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#include <iostream>

using namespace std;

int main()
    int a, count = 0;
    cin >> a;
    int x[a], y[a], istix[a], istiy[a], br1 = 0, br2 = 0;

    for (int i = 0; i < a; i++)
        cin >> x[i] >> y[i];

    for (int i = 0; i < a; i++){
        for (int j = 0; j < a; j++){
            if(x[i] == y[j]){
                istix[br1] = i;
                istiy[br2] = j;

    if (count >= 3){
        cout << "Pozicii na isti elementi vo prvata niza:" << endl;
        for (int i = 0; i < br1; i++)
            cout << istix[i] << endl;
        cout << "Pozicii na isti elementi vo vtorata niza:" << endl;
        for (int i = 0; i < br2; i++)
            cout << istiy[i] << endl;

    return 0;

I'm writing a task where I have to check if there are more than 3 elements in the two arrays with same value, if so, I have to output their index in both arrays.

My program outputs correctly for the first array, but not for the second one. I've used the same method for both, so why doesn't it work?

9 4
2 5
4 1
5 9
12 59
Pozicii na isti elementi vo prvata niza:
Pozicii na isti elementi vo vtorata niza:

This is the actual output, everything is correct except the last array :


It's supposed to be:

share|improve this question

closed as unclear what you're asking by interjay, Casey, Raging Bull, Final Contest, Achrome Apr 5 at 4:11

Please clarify your specific problem or add additional details to highlight exactly what you need. As it's currently written, it’s hard to tell exactly what you're asking. See the How to Ask page for help clarifying this question.If this question can be reworded to fit the rules in the help center, please edit the question.

What is the input, the expected output, and the actual output? –  interjay Nov 25 '13 at 19:21
Updated with expected / actual result. –  user3002211 Nov 25 '13 at 19:28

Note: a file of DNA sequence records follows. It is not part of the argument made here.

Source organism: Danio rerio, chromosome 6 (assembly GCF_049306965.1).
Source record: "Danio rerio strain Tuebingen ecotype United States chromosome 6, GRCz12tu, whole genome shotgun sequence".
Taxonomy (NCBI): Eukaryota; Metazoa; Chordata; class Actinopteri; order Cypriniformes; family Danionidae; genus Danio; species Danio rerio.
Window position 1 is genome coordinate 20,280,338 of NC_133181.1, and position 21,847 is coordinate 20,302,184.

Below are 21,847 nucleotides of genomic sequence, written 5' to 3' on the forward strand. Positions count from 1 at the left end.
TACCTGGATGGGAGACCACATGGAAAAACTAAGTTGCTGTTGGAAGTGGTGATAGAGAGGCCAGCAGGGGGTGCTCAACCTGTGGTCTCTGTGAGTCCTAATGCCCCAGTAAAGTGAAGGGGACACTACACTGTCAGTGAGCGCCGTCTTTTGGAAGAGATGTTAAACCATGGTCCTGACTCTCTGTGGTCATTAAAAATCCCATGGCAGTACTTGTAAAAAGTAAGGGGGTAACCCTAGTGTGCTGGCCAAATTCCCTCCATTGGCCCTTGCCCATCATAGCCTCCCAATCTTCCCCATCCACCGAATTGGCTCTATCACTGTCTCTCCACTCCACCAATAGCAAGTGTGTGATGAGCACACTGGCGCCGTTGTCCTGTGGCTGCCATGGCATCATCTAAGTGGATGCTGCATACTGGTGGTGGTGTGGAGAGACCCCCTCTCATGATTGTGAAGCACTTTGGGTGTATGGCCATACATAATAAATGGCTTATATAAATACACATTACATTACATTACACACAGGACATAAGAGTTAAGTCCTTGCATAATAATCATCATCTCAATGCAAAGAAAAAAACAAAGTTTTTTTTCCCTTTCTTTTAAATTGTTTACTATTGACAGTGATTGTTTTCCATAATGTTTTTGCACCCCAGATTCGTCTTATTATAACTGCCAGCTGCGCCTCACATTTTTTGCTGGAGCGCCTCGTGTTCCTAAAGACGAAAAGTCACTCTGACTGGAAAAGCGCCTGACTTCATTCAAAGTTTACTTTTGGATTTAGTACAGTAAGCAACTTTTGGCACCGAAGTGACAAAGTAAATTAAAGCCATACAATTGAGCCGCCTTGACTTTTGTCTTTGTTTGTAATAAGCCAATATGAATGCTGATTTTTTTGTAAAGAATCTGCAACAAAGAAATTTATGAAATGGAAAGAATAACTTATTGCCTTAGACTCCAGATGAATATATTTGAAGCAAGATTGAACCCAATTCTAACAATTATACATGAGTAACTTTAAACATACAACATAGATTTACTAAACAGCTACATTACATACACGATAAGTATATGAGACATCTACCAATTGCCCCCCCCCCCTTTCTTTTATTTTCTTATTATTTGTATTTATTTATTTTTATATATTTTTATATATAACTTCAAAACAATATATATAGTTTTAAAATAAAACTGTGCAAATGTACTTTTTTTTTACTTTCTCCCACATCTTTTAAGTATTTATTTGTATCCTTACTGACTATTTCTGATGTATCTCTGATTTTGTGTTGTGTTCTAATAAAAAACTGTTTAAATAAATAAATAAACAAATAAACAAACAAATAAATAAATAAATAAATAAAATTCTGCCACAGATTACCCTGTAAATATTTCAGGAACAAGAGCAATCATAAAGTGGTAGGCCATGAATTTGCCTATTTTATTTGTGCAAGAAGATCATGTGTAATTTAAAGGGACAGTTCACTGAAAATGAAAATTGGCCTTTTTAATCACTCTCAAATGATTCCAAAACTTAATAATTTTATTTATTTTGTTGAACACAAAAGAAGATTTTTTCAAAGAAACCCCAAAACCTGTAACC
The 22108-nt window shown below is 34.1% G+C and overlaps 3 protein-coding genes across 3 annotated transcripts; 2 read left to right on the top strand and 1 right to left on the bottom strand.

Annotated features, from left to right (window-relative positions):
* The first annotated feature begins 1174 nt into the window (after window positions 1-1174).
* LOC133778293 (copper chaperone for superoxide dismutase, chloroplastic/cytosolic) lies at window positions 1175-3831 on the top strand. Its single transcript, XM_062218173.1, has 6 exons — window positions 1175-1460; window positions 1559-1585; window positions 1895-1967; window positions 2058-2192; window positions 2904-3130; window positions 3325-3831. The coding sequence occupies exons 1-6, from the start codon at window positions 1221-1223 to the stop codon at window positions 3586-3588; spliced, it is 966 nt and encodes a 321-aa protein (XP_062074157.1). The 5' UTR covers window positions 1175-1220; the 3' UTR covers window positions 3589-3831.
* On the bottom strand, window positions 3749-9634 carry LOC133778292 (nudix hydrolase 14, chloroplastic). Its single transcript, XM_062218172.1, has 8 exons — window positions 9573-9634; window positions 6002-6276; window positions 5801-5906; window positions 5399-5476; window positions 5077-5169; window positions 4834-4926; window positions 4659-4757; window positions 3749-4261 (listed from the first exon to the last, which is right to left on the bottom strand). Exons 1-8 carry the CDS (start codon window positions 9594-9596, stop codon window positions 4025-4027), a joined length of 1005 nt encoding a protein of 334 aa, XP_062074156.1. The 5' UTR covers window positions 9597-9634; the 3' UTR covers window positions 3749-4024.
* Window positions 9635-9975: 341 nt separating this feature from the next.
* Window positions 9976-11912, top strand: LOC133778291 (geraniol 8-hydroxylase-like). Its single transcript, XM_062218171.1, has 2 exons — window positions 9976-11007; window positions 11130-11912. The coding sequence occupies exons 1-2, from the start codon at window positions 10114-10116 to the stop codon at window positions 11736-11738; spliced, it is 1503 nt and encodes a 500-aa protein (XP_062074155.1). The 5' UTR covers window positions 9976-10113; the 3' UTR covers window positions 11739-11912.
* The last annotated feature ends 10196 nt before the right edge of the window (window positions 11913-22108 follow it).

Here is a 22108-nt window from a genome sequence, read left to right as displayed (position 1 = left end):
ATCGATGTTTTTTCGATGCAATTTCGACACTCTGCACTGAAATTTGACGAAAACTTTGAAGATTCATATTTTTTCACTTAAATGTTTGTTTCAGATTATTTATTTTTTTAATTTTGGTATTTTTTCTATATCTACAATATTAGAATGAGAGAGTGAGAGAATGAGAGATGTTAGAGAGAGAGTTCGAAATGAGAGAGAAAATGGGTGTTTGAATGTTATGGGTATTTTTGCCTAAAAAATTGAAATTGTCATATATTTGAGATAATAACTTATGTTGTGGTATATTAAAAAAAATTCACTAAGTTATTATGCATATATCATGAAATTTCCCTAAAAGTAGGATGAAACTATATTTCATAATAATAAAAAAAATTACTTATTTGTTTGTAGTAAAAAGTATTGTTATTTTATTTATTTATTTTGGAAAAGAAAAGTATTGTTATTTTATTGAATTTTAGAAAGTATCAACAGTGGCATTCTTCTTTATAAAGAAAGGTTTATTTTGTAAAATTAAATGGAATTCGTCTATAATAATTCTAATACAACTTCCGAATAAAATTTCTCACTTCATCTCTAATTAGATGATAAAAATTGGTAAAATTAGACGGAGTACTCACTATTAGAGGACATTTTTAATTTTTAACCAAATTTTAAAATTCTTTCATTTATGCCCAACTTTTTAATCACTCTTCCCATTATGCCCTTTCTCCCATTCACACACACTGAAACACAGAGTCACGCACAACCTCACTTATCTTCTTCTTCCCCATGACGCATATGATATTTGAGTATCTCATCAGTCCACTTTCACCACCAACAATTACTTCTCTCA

The output looks correct to me... Why do you think it should be different? –  interjay Nov 25 '13 at 19:41
The order is not sorted, while it is in the first one. –  user3002211 Nov 25 '13 at 19:45
Then sort it. But if it was sorted then it wouldn't match the elements in the first array. –  interjay Nov 25 '13 at 19:54

1 Answer 1

up vote 0 down vote accepted
int a, count = 0;
cin >> a;
int x[a], y[a], istix[a], istiy[a] ...; // WRONG!

This is not valid C++ code. You cannot declare an array of an unknown size - it must be a constant expression.

If you need a dynamic array, you need to use new (and a corresponding delete) or use the proper containers (e.g. std::vector) that do the job for you.

int a;
cin >> a;
int* x = new int[a]; // this will create a dynamic array with a elements
delete [] x;


int a;
cin >> a;
std::vector<int> vec(a);
share|improve this answer
Thanks a lot for this. I'll be sure to use pointers next time, although I don't completely understand your line of code, but I'll try to research and see what it exactly does. As for vectors, I haven't studied them yet. –  user3002211 Nov 25 '13 at 19:28
@user3002211 "I'll be sure to use pointers next time" - NO NO NO NO NO NO forget them. In C++, use vector. –  user529758 Nov 25 '13 at 19:41
@user3002211 Unless this is for an academic exercise, you should use the standard containers (e.g. vector). I only showed the manual memory allocation as it seems this is an academic project. –  Zac Howland Nov 25 '13 at 20:02

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